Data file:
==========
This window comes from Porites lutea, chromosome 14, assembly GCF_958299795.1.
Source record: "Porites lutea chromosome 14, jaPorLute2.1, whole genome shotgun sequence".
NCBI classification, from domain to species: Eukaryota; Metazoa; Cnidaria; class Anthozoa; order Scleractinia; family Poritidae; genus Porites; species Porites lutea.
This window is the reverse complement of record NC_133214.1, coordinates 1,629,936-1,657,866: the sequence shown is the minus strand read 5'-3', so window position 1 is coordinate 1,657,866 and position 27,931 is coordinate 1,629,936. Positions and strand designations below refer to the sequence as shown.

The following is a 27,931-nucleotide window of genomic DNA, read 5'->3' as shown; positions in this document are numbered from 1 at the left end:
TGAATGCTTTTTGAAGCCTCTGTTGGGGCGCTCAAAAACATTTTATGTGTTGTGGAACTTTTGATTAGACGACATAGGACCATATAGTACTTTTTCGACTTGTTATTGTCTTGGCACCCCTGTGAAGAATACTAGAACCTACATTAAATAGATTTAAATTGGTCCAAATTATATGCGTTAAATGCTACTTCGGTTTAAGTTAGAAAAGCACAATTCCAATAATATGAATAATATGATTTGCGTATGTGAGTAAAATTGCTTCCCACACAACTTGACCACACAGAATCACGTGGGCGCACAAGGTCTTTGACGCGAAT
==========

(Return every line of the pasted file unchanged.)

This window comes from Porites lutea, chromosome 14, assembly GCF_958299795.1.
Source record: "Porites lutea chromosome 14, jaPorLute2.1, whole genome shotgun sequence".
NCBI classification, from domain to species: Eukaryota; Metazoa; Cnidaria; class Anthozoa; order Scleractinia; family Poritidae; genus Porites; species Porites lutea.
This window is the reverse complement of record NC_133214.1, coordinates 1,629,936-1,657,866: the sequence shown is the minus strand read 5'-3', so window position 1 is coordinate 1,657,866 and position 27,931 is coordinate 1,629,936. Positions and strand designations below refer to the sequence as shown.

The following is a 27,931-nucleotide window of genomic DNA, read 5'->3' as shown; positions in this document are numbered from 1 at the left end:
TGAATGCTTTTTGAAGCCTCTGTTGGGGCGCTCAAAAACATTTTATGTGTTGTGGAACTTTTGATTAGACGACATAGGACCATATAGTACTTTTTCGACTTGTTATTGTCTTGGCACCCCTGTGAAGAATACTAGAACCTACATTAAATAGATTTAAATTGGTCCAAATTATATGCGTTAAATGCTACTTCGGTTTAAGTTAGAAAAGCACAATTCCAATAATATGAATAATATGATTTGCGTATGTGAGTAAAATTGCTTCCCACACAACTTGACCACACAGAATCACGTGGGCGCACAAGGTCTTTGACGCGAAT